Instructions for Submission

Focus and scope

SOTL in the South is an online, open-access and peer-reviewed journal dedicated to fostering dialogue and research on teaching and learning in higher education in the global South, or about the global South.

There is no fee for article submission or processing. 

To submit an article online:
  1. Register (if you need a Username/Password) or
  2. Login (if you already have a Username/Password)
  3. Select the role “author”

Registration and login are required to submit items online and to check the status of current submissions.
An step-by-step guide for authors to submit via this online system can be downloaded here.

As part of the submission process, authors are required to check off their submission's compliance with all of the below items. Submissions may be returned to authors that do not adhere to these guidelines:


Please ensure that language and referencing are fully edited before submission. 

Journal editors may require papers to be professionaly language edited before considering articles for acceptance.


  • Use Calibri, 11-point font.
  • Use 1.15 spacing for the main body of the text.
  • Use 1.0 spacing for long quotes.
  • Use 1.0 spacing in the 'Reference list', leave a line between sources.
  • Justify all text and leave one line space between paragraphs.
  • Spacing 'before' and 'after' (in paragraph settings) should be 0pt.
  • Line numbering should not be used.

The reference list and in-text citations should all be included in plain text.
Metadata laden references, as produced by electronic reference managers, should be stripped to plain text in the submitted document.

The journal uses the Harvard referencing system:

Author-date system:

  • In-text citations should follow the author-date system with full documentation in the reference section.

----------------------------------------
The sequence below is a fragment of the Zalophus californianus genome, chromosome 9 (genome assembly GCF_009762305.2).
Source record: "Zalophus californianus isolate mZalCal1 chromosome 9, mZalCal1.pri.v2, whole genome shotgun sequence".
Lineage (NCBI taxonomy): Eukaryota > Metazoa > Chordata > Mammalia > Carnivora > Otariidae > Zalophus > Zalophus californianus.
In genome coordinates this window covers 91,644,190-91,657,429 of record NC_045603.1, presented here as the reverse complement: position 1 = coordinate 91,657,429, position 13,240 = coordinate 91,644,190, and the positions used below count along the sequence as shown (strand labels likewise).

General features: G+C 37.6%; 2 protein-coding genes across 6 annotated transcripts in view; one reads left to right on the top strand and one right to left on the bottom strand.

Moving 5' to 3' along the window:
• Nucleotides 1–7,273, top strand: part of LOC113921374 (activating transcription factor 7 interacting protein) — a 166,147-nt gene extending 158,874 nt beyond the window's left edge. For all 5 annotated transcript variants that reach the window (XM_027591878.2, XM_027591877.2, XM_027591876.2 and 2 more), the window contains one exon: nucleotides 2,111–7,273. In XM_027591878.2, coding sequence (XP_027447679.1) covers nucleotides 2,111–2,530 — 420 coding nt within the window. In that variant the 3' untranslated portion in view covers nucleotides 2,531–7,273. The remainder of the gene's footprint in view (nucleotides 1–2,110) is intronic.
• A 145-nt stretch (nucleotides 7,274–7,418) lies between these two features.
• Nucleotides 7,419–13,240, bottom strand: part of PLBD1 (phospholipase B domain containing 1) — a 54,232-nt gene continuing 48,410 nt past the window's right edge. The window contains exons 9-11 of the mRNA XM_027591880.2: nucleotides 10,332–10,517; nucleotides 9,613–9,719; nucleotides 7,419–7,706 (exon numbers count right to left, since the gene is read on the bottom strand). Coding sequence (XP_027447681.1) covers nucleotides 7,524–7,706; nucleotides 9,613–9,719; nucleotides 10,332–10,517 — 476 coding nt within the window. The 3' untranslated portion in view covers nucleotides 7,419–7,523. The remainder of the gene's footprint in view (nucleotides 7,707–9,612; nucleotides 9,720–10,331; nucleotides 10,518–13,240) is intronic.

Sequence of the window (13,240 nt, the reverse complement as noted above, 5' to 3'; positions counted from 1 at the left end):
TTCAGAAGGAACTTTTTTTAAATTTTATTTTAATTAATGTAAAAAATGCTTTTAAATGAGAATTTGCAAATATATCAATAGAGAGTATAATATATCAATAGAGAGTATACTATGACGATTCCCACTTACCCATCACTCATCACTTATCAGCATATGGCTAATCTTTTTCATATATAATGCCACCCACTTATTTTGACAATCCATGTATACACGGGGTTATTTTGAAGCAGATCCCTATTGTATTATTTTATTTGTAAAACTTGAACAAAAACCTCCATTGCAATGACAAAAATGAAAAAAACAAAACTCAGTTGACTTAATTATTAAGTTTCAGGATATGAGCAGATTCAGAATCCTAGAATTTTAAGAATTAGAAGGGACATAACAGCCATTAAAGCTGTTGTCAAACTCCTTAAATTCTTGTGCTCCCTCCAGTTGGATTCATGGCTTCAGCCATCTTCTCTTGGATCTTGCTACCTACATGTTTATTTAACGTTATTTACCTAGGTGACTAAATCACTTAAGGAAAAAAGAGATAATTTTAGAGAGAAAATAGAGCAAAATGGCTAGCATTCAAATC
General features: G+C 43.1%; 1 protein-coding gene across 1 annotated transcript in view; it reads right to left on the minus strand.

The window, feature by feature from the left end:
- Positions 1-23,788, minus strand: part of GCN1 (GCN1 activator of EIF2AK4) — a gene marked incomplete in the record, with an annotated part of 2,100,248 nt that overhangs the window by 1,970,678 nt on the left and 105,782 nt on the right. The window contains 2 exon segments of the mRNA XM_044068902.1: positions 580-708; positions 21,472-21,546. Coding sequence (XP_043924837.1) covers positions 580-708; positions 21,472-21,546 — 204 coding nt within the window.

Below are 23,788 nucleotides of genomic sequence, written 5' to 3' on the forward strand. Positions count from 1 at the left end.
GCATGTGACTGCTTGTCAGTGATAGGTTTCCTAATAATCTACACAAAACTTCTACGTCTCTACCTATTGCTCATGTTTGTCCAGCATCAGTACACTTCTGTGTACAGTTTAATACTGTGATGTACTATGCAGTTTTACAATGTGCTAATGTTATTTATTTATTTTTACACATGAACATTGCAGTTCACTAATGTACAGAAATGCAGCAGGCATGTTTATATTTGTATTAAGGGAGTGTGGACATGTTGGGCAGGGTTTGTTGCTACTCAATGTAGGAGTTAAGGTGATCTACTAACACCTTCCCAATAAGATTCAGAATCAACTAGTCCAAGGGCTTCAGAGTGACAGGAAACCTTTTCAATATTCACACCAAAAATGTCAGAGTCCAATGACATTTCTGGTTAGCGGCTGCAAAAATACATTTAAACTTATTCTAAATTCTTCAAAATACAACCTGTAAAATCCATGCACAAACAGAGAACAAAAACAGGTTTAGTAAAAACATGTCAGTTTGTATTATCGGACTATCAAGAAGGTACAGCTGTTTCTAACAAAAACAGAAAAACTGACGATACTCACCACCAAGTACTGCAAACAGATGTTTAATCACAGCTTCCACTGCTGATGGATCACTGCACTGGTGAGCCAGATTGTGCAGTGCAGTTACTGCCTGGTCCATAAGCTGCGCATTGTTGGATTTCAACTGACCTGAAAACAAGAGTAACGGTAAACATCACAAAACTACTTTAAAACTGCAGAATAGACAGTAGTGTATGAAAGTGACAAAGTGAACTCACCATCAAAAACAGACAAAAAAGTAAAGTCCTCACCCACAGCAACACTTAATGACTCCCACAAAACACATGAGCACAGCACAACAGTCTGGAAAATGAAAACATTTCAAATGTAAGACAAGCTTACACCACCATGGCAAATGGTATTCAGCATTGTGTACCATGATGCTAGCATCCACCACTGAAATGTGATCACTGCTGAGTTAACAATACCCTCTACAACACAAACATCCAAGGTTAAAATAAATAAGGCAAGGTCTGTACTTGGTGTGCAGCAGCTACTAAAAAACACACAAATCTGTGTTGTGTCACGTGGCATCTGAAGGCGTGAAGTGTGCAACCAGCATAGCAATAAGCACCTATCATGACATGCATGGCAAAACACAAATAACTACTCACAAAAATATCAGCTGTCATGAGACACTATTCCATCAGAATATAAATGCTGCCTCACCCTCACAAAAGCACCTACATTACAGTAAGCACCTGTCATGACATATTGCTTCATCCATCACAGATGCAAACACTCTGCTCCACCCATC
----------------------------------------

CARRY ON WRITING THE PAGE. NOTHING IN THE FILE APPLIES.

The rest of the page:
In-text, author-date citation examples:

When citing an entire text:

  • Jones’s research (1977, 1979a, 1979b) indicates that …
  • (Nkosi, 2018)
  • (Pickett & White, 1985; Smith, 1987; Ndlovu, 1997) [note ascending date order]
  • Saranto (2017) frames the…
  • McGinnis (forthcoming)
  • Do not cite URLs in the body of the text (see reference list examples for web links below)

Please give page numbers when quoting information on specific pages of a text:

  • (Mhlaba, 2015:5)
  • (Halley, 1972:437)

When there is no date (avoid unless impossible), please insert ‘n.d’ in place of the date:

  • (Krant, n.d)
  • Three or more authors: list up to the first six author surnames in full when first cited in-text, and thereafter, refer to ‘et al’. For example, first in-text mention:  (Avle, Quartey, & Hutchful, 2018); while second and subsequent mentions (Avle et al, 2018).


  • Do not italicise quotes – use double quotation marks (“xyz”).
  • Use single quotation marks (‘xyz’) for quotes within quotes.
  • Indent quotes of more than three lines (1cm indent on both side of the quote).
  • Indented quotes do not require "double quotation marks".
  • Use 1.0 spacing for indented quotes.


Reference list:

  • All references in the reference list should be cited in-text and vice versa.
  • The reference list must be in alphabetical order.
  • For multiple listings under an author’s name, list the oldest publication first, followed by the other publications in chronological order.
  • Repeat an author’s name rather than use underscores or dashes to indicate a subsequent title by the same author.
  • Confirm that web links are accessible as cited.


Reference examples:


Knight, PT. 2002. Being a Teacher in Higher Education. Buckingham: SRHE and Open University Press.

Two authors, edited volume:

Becher, T & Trowler, P. (eds.) 2001. Academic Tribes and Territories. Second Edition. Buckingham: SRHE and Open University Press.

Chapter in a book: